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On Saturday 12th September, the Trek NI walking group divided up for the day and tackled Slieve Binnian from two different angles. Here are our trek reports from a great day’s hike in the Mournes…
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I had missed a few Trek NI walks recently so I was really looking forward to getting back out. Mixed emotions though as I’d signed up for the A walk because it was a new route for me but given that I’d barely walked the length of myself all summer I was dubious about my ability to keep up with the fitter members of the more experienced group.
We met at Carrick Little and after donning our masks, clambered on board the Black Sheep mini bus. Peter runs an excellent shuttle service around the Mournes and is both a wealth of information and font of all mountain related knowledge.
Spirits were high and there was some chat of a detour via Dublin for the day but being the responsible leaders that they were, Darren and Vanessa ensured we made it to our pre-arranged leaving point on the Bann Road.
The weather was glorious. Mild air, blue skies and high clouds. I love days like that. They showcase the Mournes in all their amazing glory. The track was a little busier than expected as we made our way into the hills behind a large herd of cattle.
We came across a guy with his easel, happily painting the incredible views and it struck me then, and again later when we were passed by trail runners, nimbly and expertly making their way down the side of Moolieve, that the mountains offer such a varied range of experiences for those who are drawn to them, yet the inherent satisfaction we collectively get is what brings us all back each and every time.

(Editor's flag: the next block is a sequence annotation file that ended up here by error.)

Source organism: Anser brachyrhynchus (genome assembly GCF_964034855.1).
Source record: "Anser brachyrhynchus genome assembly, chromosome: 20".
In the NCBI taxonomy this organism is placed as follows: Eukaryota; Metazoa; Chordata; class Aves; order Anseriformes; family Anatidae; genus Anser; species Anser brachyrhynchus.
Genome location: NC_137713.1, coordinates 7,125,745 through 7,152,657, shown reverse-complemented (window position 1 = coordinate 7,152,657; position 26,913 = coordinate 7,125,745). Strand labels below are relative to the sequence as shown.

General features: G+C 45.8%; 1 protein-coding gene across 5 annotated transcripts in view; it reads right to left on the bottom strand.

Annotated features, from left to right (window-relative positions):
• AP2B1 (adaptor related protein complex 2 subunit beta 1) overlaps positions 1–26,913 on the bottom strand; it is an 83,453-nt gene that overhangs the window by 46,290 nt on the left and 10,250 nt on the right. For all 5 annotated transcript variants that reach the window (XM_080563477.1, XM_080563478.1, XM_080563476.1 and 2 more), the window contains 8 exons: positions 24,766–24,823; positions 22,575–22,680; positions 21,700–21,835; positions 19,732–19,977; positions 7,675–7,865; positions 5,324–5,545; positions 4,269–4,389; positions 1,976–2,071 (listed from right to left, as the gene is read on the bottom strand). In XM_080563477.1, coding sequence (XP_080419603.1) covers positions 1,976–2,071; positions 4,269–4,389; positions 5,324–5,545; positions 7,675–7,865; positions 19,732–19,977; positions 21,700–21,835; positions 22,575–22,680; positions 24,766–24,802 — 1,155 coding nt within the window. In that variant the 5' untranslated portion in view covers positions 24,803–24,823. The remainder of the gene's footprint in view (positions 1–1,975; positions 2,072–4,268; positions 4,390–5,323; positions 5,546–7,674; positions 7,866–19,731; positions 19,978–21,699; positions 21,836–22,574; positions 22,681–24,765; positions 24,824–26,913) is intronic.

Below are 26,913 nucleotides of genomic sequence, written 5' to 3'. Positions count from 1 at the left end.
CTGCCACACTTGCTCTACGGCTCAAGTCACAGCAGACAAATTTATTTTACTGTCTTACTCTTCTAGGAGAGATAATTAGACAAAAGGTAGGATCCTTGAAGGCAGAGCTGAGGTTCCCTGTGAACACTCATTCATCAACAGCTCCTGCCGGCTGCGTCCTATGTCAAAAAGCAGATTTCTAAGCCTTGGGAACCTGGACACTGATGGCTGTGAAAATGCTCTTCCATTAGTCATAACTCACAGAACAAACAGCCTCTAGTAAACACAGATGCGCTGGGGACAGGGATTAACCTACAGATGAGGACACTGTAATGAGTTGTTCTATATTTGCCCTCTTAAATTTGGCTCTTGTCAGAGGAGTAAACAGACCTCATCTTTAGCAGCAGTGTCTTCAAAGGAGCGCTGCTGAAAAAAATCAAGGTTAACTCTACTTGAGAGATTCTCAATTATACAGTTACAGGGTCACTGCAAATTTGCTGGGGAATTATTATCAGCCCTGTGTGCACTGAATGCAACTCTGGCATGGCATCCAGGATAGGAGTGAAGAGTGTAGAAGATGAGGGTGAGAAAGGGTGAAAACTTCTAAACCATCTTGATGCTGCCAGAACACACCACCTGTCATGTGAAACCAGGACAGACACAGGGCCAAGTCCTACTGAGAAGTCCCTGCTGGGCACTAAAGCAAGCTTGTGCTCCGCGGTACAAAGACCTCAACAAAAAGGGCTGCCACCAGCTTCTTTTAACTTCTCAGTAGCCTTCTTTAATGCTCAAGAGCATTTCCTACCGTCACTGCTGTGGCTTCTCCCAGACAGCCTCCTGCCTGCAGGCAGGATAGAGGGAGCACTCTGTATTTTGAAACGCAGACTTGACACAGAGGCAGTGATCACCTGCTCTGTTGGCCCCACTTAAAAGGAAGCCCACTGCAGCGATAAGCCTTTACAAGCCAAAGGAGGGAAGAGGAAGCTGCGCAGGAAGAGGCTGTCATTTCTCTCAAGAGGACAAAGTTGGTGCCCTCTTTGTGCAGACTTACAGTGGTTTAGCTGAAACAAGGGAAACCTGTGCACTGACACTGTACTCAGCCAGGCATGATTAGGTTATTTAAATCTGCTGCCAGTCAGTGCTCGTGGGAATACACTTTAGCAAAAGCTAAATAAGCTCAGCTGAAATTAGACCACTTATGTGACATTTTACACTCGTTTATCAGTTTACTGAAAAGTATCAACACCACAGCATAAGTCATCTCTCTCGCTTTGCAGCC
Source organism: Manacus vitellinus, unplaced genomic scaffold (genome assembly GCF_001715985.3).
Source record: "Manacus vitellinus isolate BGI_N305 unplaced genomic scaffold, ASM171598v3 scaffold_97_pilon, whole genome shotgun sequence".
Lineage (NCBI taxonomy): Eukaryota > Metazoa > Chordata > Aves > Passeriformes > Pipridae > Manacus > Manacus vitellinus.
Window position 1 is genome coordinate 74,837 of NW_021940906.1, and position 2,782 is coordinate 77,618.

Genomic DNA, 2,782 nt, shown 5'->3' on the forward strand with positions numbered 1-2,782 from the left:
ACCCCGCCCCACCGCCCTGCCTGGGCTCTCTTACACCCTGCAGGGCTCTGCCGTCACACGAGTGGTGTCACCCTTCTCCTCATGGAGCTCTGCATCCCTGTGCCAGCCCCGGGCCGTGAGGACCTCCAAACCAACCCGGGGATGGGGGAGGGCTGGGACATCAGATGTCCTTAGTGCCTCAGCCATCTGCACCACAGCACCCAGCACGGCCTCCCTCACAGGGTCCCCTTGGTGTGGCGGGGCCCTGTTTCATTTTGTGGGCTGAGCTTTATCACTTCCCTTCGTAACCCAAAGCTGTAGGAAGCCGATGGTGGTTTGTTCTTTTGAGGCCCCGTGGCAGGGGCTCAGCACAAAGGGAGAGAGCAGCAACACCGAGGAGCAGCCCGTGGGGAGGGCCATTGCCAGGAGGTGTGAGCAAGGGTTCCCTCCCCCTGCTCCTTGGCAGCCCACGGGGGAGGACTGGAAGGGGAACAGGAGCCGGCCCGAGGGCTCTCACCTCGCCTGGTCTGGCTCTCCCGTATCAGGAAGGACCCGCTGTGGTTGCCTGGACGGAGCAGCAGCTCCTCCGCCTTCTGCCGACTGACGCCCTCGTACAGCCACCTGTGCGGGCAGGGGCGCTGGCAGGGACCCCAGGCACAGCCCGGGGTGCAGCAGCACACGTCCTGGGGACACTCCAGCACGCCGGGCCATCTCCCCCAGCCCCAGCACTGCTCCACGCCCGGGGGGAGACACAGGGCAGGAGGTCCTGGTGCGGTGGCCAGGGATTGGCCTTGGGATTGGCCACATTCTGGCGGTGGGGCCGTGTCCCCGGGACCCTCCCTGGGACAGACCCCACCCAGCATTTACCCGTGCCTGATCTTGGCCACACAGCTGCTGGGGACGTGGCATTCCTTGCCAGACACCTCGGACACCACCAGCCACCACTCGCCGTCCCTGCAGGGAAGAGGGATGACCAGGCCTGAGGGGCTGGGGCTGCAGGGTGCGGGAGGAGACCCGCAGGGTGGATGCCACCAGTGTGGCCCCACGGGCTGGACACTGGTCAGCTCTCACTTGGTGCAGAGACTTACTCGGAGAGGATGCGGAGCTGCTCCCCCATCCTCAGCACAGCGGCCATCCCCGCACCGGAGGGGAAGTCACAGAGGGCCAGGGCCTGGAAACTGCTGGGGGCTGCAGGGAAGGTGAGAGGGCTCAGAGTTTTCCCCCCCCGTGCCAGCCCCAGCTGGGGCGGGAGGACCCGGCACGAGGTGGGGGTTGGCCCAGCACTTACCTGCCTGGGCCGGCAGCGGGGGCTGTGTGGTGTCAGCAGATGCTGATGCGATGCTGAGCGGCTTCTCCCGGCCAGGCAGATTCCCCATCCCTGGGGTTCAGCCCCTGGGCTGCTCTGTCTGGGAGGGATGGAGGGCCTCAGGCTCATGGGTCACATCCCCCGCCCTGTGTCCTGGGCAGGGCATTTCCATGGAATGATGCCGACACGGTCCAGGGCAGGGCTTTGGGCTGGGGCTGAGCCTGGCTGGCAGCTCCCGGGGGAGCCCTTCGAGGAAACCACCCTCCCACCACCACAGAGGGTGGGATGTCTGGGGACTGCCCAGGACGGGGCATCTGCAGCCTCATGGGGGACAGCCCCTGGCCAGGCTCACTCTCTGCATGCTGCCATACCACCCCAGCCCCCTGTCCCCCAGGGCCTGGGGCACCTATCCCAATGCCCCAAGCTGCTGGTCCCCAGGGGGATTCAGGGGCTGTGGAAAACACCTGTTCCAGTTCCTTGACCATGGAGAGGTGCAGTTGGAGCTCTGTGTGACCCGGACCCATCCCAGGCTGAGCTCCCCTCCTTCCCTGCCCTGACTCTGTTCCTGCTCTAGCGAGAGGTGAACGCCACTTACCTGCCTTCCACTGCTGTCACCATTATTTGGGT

The first climb of the day came courtesy of the southern Slievenaglogh. The ground was wet in places and it was steeper than it looked but the views into the Mournes were totally worth it.
We followed the wall back down, sampling the wild blueberries growing in the sun and made our way over to Silent Valley. A highly entertaining mini canyoning experience ensued as we clambered down a gully, testing our balance, footwork and sense of adventure! As throughout the entire walk, there was much laughing and joking and general craic.
We stopped for a quick cuppa at the wall of Silent Valley, deciding to save our lunch for the energy required for Big Binnian. This pitstop gave us the chance to organise potential Christmas do’s and Trek NI tours. Consider the social calendar now complete!
A steep but short climb took us up to the stile on Moolieve. We crossed over and headed on up towards the Binnians. The sky was clouding over but the spirits and banter remained as high as the imposing summits ahead.
We had our lunch, sheltered from the increasing wind on Wee Binnian. Her bigger sister loomed ominously over us, seemingly taunting us with her presence and from that angle the enormity of our final climb became worryingly clear! Despite being a group of such mixed ages and backgrounds, the sense of camaraderie was strong and off we cheerily went for the final pull.